White House attorneys are assessing whether White House senior adviser Jared KushnerJared Corey KushnerBiden celebrates start of Hanukkah Kushner looking to Middle East for investors in new firm: report Watchdog finds no money has flowed out of agency tasked by Trump admin to fight pandemic MORE ran afoul of federal ethics regulations by meeting with executives from two companies that loaned millions of dollars to his family’s business.
Rep. Raja KrishnamoorthiSubramanian (Raja) Raja KrishnamoorthiUS braces for omicron to hit Former Washington Football Team cheerleaders, employees to protest outside stadium Rapper Wale to headline Washington Football Team halftime show MORE (D-Ill.) had previously raised concerns to the Office of Government Ethics following reports that Kushner met with executives from Apollo Global Management and Citigroup shortly before each company loaned the Kushner Cos. millions of dollars.
Apollo loaned $184 million to the Kushner Cos., while Citigroup loaned $325 million to the business, which is run by Kushner’s family.
David Apol, acting director of the Office of Government Ethics, said in a letter obtained by The Wall Street Journal that he spoke with the White House Counsel’s Office about Krishnamoorthi’s concerns.
“I have discussed this matter with the White House Counsel’s Office in order to ensure that they have begun the process of ascertaining the facts necessary to determine whether any law or regulation has been violated and whether any additional procedures are necessary to avoid violations in the future,” Apol wrote.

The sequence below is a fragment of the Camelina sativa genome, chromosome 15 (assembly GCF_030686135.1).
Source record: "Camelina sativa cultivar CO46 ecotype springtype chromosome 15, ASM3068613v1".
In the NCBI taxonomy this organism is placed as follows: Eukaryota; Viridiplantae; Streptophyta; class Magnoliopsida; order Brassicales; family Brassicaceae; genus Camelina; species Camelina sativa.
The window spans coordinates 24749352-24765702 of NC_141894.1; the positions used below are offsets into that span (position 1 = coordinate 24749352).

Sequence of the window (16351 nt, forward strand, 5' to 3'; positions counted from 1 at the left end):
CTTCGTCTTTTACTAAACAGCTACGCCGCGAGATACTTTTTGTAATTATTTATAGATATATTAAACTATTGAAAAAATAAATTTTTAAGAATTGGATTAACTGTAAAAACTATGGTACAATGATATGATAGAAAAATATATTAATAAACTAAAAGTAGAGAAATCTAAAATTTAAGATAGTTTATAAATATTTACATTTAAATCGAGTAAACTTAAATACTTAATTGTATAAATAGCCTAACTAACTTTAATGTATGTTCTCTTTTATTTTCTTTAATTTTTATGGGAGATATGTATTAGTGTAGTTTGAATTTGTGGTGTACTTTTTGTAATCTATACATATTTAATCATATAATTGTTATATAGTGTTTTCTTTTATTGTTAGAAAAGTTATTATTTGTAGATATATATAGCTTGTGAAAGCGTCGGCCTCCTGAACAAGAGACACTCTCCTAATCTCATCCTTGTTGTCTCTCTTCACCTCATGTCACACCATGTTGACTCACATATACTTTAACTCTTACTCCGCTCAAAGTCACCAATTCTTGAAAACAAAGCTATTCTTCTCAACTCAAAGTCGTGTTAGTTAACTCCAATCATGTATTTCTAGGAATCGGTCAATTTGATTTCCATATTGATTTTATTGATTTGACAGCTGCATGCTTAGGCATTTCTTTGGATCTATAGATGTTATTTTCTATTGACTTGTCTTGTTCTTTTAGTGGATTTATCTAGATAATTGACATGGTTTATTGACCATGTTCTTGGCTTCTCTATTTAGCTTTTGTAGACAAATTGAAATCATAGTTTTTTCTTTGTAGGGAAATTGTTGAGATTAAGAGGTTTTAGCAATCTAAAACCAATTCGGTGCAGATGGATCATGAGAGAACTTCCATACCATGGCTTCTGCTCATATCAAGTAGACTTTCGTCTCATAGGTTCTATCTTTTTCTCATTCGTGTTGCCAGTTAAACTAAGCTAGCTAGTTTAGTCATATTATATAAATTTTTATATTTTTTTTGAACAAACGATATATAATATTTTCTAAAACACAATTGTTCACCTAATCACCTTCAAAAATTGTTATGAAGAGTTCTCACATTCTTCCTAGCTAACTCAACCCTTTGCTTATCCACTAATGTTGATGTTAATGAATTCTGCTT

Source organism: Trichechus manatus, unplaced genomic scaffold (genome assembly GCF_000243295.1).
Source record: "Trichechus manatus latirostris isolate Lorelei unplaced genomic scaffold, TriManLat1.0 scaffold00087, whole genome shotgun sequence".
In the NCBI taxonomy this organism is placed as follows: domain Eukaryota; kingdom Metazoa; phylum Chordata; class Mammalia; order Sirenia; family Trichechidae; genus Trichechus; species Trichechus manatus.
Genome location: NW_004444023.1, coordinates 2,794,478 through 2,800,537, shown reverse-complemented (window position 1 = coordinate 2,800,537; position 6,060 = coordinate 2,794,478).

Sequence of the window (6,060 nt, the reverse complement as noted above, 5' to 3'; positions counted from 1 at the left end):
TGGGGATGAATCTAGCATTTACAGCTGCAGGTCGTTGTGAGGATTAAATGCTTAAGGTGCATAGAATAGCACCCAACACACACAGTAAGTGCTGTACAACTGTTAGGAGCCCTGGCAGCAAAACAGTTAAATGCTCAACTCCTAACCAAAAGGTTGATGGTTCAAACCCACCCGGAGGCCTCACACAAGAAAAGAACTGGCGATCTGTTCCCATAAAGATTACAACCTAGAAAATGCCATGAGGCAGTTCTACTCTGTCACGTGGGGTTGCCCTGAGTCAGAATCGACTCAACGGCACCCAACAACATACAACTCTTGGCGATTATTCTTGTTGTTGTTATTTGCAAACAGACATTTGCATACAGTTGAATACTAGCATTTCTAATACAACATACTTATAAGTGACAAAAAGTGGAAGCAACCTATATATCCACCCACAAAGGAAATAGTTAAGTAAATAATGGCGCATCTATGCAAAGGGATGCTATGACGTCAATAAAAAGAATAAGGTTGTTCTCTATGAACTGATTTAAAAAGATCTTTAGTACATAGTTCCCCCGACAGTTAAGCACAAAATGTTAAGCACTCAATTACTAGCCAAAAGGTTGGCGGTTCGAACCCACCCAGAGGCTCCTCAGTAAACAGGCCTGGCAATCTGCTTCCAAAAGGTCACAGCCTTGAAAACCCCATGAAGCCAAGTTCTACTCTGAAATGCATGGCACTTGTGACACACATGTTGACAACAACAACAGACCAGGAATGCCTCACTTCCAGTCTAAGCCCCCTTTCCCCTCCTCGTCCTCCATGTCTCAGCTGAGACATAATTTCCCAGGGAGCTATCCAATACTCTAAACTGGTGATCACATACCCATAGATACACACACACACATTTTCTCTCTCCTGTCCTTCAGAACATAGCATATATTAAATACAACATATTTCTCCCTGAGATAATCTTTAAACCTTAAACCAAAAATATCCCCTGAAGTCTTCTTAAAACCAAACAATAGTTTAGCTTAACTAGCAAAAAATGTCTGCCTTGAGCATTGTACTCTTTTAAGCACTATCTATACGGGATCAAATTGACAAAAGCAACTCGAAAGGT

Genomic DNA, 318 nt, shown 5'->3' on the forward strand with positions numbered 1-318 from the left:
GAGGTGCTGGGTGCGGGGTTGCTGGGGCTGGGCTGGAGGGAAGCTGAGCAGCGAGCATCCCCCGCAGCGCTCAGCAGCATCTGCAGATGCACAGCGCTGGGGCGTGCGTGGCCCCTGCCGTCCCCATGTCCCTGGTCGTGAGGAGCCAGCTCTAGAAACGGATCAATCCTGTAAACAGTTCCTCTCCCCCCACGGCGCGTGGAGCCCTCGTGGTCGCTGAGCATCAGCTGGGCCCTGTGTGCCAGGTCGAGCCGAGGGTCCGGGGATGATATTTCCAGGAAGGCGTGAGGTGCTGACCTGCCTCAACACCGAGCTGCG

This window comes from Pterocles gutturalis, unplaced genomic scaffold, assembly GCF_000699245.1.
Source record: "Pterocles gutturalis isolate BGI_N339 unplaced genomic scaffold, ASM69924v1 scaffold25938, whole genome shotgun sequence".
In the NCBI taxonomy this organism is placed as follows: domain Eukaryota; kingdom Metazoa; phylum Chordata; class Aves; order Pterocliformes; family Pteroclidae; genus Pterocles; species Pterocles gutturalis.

“During that discussion, the White House informed me that they had already begun this process. I have asked the White House to inform me of the results of that process,” Apol added.
An Apollo spokesman previously said the executive who met with Kushner was not involved in the decision to loan Kushner Cos. money.
A Citigroup spokeswoman said the firm's relationship with Kushner Cos. was not connected to Kushner's White House role.
A spokeswoman for Kushner Cos. told the Journal that they hadn't received an inquiry from the White House Counsel's Office
Kushner last month had his security clearance downgraded from "top secret" to "secret." He faced growing scrutiny after The Washington Post reported he requested more intelligence than most other White House officials, and following reports he updated his clearance forms multiple times since joining the administration.